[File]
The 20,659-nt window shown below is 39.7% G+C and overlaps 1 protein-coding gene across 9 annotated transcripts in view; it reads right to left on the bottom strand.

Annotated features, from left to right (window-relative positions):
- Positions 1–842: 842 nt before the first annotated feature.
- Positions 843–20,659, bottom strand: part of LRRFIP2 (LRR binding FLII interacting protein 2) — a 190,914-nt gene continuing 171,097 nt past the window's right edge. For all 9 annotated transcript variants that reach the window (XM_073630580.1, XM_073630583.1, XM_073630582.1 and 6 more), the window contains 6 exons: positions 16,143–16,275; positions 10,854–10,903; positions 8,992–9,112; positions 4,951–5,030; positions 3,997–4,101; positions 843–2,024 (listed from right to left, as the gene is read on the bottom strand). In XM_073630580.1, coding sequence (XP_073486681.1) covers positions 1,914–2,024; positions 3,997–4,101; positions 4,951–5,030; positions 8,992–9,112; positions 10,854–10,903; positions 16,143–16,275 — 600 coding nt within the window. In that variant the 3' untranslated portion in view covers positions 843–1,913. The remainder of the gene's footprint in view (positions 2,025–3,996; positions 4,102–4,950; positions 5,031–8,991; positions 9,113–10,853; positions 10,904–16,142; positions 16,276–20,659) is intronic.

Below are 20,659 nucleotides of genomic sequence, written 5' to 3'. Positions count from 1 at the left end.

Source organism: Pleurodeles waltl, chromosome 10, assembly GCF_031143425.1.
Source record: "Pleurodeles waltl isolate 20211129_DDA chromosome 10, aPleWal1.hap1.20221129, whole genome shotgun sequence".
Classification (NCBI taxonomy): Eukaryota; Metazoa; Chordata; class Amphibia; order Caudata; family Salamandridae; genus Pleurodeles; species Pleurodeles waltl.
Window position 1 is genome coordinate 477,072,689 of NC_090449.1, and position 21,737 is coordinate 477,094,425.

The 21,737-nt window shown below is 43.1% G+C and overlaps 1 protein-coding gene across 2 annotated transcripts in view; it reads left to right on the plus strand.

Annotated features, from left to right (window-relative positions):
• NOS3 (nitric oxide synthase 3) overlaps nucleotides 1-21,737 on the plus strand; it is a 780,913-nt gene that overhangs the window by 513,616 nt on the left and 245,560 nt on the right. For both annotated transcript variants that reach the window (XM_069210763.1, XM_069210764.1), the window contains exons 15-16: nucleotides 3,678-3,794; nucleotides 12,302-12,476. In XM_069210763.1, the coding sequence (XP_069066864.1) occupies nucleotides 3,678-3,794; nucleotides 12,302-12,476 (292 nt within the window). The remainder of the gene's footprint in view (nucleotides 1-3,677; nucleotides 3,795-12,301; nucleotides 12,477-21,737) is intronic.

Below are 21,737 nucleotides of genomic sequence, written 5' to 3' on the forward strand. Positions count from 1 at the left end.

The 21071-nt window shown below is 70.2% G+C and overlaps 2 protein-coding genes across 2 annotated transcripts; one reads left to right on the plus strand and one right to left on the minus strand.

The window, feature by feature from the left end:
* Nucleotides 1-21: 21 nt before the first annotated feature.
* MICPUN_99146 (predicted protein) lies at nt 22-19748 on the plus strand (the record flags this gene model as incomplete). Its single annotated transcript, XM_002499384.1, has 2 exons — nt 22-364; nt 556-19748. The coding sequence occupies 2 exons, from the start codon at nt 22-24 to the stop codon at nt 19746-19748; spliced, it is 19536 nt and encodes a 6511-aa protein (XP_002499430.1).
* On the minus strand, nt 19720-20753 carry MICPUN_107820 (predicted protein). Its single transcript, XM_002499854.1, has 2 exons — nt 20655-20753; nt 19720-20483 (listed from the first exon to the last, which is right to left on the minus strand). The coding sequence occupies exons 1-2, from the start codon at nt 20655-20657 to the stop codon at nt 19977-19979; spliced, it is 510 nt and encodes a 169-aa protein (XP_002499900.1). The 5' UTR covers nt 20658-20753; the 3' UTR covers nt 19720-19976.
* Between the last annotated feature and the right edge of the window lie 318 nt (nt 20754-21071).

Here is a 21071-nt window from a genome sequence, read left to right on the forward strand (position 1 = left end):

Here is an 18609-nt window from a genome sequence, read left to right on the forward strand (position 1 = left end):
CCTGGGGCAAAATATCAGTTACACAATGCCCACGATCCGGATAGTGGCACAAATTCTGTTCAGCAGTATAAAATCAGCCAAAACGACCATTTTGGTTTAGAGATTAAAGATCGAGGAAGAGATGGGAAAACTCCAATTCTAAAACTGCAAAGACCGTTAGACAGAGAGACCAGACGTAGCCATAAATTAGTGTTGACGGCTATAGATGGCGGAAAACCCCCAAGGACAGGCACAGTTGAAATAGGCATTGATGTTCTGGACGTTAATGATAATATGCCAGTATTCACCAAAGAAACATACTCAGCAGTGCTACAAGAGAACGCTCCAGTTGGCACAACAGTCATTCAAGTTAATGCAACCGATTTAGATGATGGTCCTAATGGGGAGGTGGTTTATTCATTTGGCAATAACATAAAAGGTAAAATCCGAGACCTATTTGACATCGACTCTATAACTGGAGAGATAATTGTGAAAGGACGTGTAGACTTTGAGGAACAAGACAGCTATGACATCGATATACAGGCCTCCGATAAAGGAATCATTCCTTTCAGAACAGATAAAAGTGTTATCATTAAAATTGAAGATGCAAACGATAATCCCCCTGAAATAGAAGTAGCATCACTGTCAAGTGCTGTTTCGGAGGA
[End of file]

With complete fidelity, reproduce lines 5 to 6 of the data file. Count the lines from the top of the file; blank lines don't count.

Below are 20,659 nucleotides of genomic sequence, written 5' to 3'. Positions count from 1 at the left end.

Source organism: Pleurodeles waltl, chromosome 10, assembly GCF_031143425.1.